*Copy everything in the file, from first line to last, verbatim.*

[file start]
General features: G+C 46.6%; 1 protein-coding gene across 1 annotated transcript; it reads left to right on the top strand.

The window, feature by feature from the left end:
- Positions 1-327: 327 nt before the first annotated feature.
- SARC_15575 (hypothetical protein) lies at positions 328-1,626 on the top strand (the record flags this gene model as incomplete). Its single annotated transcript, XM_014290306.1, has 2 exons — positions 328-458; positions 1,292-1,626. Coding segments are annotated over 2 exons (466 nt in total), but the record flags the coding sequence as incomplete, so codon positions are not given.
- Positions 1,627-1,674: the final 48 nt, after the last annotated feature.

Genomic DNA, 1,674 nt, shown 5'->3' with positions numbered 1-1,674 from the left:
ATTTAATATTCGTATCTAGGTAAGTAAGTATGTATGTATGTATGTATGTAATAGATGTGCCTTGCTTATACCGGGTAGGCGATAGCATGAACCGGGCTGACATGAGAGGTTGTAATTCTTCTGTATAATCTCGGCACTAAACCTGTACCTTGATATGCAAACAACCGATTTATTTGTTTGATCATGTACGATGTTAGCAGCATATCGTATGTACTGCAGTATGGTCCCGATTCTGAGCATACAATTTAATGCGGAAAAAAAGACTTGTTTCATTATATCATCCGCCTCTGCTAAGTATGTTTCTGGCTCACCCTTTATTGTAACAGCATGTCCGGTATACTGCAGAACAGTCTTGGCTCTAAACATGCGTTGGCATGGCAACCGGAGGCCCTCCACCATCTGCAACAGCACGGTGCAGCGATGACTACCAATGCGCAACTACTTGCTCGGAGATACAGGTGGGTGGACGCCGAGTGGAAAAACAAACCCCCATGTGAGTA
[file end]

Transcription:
General features: G+C 46.6%; 1 protein-coding gene across 1 annotated transcript; it reads left to right on the top strand.

The window, feature by feature from the left end:
- Positions 1-327: 327 nt before the first annotated feature.
- SARC_15575 (hypothetical protein) lies at positions 328-1,626 on the top strand (the record flags this gene model as incomplete). Its single annotated transcript, XM_014290306.1, has 2 exons — positions 328-458; positions 1,292-1,626. Coding segments are annotated over 2 exons (466 nt in total), but the record flags the coding sequence as incomplete, so codon positions are not given.
- Positions 1,627-1,674: the final 48 nt, after the last annotated feature.

Genomic DNA, 1,674 nt, shown 5'->3' with positions numbered 1-1,674 from the left:
ATTTAATATTCGTATCTAGGTAAGTAAGTATGTATGTATGTATGTATGTAATAGATGTGCCTTGCTTATACCGGGTAGGCGATAGCATGAACCGGGCTGACATGAGAGGTTGTAATTCTTCTGTATAATCTCGGCACTAAACCTGTACCTTGATATGCAAACAACCGATTTATTTGTTTGATCATGTACGATGTTAGCAGCATATCGTATGTACTGCAGTATGGTCCCGATTCTGAGCATACAATTTAATGCGGAAAAAAAGACTTGTTTCATTATATCATCCGCCTCTGCTAAGTATGTTTCTGGCTCACCCTTTATTGTAACAGCATGTCCGGTATACTGCAGAACAGTCTTGGCTCTAAACATGCGTTGGCATGGCAACCGGAGGCCCTCCACCATCTGCAACAGCACGGTGCAGCGATGACTACCAATGCGCAACTACTTGCTCGGAGATACAGGTGGGTGGACGCCGAGTGGAAAAACAAACCCCCATGTGAGTA